Trimming the Fat

Trimming the Fat

My mixing technique is largely subtractive in nature (remove things from the mix that don’t need to be there). If I’m getting a lot of hi hat bleed through the other drum mics, I’ll pull the hat fader back. I’ll high pass, low pass, and mid-scoop mix elements that aren’t contributing necessary energy (or contributing too much energy) in those frequency ranges. Basically, trimming all the fat.

Lately I’ve been interested in applying the same concepts to my system optimization work. This school of thought is inspired largely by the 360° system tuning concept introduced to me by my friend Jim Yakabuski.

Here’s my shot at applying that concept to a set of infills located at the corners of a stage.

Three traces were taken over the coverage of the right side of the PA (near, mid, far) and their average looks like this:

(The sub bump is a little high and was reduced by about 6 dB later in the optimization process).

Down in the first few rows, we’re underneath the main hangs and so out of the HF coverage. Here’s the response of the mains in the area that is intended to be covered by the infill (purple) compared to the previous average trace as a reference (gold):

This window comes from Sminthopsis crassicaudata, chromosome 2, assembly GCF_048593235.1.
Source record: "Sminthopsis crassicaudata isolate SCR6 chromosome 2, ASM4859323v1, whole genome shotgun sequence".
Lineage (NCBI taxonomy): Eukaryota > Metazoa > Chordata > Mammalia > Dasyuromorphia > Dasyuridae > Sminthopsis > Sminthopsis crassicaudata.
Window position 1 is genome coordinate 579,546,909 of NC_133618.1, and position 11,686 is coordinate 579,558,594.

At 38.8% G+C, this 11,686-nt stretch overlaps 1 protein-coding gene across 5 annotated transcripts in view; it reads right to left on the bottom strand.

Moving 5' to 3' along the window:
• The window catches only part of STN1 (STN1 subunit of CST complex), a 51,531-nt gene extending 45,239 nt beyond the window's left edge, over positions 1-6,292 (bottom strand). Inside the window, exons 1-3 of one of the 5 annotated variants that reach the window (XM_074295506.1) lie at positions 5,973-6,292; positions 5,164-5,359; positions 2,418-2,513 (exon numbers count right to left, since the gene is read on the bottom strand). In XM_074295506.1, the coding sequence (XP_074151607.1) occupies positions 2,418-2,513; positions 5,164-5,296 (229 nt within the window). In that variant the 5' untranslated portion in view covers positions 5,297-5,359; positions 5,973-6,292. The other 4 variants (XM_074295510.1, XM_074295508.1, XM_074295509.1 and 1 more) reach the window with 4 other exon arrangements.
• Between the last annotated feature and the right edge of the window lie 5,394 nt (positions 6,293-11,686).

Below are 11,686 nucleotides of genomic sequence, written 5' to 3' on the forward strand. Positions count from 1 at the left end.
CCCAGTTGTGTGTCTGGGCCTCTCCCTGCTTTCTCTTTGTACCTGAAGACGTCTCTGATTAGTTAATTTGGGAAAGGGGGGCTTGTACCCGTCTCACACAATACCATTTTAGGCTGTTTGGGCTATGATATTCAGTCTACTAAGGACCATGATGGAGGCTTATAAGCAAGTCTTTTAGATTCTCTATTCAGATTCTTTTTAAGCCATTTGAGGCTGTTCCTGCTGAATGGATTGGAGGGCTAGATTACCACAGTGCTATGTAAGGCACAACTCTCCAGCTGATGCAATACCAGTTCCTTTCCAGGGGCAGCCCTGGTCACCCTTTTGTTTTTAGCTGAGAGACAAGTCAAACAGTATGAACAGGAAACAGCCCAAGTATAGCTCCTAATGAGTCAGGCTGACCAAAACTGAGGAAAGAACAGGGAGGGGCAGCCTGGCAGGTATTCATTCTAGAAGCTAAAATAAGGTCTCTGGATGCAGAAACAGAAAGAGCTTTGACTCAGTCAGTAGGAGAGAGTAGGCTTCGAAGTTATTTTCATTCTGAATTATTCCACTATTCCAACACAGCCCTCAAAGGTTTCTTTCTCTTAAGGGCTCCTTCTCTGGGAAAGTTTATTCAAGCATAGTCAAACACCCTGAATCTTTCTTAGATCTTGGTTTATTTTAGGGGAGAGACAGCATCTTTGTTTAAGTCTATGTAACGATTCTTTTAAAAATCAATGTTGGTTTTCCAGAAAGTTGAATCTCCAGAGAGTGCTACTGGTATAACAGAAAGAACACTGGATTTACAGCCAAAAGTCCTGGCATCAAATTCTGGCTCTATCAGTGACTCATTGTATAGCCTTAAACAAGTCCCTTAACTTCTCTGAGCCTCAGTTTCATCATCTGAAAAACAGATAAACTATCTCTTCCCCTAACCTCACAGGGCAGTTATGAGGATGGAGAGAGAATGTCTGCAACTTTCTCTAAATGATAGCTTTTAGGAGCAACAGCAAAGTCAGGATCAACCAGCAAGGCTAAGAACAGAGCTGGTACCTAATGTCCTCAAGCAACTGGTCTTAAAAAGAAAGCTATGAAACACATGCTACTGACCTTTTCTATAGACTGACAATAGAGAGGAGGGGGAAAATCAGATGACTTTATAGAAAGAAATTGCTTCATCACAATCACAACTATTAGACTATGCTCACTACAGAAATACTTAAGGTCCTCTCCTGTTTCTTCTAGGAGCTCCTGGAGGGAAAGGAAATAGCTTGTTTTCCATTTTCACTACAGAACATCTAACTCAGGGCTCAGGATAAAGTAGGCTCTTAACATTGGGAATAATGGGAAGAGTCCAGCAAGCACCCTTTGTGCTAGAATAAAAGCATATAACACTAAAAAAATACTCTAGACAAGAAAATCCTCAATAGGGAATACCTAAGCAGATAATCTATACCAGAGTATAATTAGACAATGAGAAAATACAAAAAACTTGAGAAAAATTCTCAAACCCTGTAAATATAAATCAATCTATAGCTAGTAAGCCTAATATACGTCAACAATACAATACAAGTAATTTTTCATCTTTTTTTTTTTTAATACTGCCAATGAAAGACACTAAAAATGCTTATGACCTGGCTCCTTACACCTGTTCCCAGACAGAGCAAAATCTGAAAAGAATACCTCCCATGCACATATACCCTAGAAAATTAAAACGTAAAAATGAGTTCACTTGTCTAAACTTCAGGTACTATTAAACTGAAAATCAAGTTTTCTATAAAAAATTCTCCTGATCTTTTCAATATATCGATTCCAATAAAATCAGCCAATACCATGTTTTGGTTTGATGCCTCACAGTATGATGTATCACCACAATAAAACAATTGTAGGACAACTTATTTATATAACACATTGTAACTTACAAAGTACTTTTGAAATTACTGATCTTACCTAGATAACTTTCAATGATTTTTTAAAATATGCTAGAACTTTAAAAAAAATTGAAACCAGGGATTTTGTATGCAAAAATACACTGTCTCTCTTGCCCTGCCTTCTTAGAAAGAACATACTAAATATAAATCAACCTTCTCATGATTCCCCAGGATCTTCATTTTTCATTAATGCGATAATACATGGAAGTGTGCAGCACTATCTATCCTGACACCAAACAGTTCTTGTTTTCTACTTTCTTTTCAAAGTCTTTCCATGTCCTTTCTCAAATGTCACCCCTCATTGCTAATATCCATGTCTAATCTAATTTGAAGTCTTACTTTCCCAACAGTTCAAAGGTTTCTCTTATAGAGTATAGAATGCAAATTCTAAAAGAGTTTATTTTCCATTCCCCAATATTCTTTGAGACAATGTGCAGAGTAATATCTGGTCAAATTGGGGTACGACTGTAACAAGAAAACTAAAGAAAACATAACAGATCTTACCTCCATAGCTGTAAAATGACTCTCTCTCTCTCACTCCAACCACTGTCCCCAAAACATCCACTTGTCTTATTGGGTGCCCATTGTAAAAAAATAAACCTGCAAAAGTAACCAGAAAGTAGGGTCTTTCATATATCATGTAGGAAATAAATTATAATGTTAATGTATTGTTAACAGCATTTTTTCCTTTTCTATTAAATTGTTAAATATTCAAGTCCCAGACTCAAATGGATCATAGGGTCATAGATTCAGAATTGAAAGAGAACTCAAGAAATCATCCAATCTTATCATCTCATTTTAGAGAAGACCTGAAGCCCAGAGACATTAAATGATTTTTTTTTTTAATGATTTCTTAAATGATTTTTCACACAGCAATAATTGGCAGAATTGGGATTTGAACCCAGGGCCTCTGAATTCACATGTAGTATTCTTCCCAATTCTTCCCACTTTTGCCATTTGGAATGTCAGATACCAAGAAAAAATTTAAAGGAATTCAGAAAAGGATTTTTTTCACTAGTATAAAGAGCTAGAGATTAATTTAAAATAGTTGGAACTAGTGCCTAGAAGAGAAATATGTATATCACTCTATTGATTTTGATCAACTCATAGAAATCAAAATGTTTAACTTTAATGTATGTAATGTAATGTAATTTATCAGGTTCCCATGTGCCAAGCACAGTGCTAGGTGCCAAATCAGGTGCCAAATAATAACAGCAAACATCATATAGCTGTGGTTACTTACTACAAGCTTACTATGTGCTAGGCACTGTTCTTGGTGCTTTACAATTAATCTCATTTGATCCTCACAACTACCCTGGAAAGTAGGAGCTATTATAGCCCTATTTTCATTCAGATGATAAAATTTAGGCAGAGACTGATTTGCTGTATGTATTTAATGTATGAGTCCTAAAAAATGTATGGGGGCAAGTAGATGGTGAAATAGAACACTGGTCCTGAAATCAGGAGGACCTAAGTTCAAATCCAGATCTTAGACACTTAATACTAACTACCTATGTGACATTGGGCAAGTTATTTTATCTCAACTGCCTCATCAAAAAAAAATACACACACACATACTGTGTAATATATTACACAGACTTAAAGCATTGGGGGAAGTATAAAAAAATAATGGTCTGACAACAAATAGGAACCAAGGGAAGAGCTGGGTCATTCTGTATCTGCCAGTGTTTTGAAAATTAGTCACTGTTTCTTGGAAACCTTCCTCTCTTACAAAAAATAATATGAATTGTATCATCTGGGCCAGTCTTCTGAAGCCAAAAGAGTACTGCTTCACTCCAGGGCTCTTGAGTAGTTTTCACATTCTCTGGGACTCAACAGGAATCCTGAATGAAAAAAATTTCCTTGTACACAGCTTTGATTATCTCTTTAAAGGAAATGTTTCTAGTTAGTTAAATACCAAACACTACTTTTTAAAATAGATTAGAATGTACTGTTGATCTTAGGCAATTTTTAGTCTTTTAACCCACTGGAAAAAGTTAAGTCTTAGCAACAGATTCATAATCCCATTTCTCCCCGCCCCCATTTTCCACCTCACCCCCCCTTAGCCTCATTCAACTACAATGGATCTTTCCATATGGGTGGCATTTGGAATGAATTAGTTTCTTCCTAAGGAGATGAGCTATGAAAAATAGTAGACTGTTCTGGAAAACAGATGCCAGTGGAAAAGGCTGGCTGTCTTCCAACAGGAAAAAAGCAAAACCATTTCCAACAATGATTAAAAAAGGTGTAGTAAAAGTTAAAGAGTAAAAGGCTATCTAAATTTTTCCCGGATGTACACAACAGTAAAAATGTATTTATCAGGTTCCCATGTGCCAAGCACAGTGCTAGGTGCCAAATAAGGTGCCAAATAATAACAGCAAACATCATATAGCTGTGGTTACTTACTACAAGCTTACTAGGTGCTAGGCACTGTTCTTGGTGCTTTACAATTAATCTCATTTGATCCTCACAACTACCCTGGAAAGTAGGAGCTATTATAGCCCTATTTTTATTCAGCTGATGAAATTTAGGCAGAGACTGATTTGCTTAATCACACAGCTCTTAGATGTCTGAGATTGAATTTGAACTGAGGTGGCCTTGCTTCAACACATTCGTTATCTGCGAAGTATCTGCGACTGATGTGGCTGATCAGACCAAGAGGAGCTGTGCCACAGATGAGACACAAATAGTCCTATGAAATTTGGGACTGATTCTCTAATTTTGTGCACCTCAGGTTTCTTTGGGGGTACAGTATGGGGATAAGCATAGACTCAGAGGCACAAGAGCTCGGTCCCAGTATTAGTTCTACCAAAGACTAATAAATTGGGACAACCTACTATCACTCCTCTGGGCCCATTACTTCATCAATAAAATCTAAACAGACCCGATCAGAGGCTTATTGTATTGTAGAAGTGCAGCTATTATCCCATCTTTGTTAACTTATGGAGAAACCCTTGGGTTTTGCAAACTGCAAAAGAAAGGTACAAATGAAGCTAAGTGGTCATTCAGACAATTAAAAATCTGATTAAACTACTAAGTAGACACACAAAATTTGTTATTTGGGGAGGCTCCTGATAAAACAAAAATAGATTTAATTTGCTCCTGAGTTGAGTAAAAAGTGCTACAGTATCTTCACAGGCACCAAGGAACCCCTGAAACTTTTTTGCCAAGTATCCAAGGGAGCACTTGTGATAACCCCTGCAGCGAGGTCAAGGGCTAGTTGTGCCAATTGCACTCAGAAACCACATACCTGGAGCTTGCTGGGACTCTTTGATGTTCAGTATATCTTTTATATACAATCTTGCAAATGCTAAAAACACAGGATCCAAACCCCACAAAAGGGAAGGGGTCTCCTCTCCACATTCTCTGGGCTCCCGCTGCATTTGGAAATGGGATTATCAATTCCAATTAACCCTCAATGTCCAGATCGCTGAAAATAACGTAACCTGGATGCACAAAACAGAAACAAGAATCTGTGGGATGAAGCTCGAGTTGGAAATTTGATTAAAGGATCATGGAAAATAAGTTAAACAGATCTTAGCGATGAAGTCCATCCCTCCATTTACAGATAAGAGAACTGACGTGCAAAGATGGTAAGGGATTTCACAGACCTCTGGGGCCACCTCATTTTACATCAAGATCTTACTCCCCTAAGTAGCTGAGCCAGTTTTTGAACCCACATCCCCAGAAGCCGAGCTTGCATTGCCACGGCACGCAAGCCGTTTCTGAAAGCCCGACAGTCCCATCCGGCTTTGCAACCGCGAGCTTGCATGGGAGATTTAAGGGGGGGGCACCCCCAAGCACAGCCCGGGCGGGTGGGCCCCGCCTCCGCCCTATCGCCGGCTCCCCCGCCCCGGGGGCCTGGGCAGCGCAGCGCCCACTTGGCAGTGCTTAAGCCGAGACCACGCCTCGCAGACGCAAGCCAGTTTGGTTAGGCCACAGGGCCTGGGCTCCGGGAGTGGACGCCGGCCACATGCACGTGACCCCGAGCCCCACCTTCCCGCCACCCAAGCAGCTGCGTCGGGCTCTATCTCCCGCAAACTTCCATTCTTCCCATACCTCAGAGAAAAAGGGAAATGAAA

It’s obvious that the LF coverage is totally sufficient down here, and we really just need the infill to contribute the missing HF information.

Here’s the raw response of the infill from the center of its coverage area, again compared against gold:

HF response is exactly where we need it. Let’s roll off the LF so that the fill will combine with the OFFAX LF from the mains and bring the entire response back closer to the target.

We can see how the purple (mains LF) dovetails nicely with the yellow (fill HF).

What I didn’t have time to grab is a combined trace to compare to target after time was set. This show was an hour behind due to rain, and so in those cases I will only stop to measure things that I need to measure in order to adjust a parameter, and the verification traces get skipped in lieu of a final by-ear check at the end.



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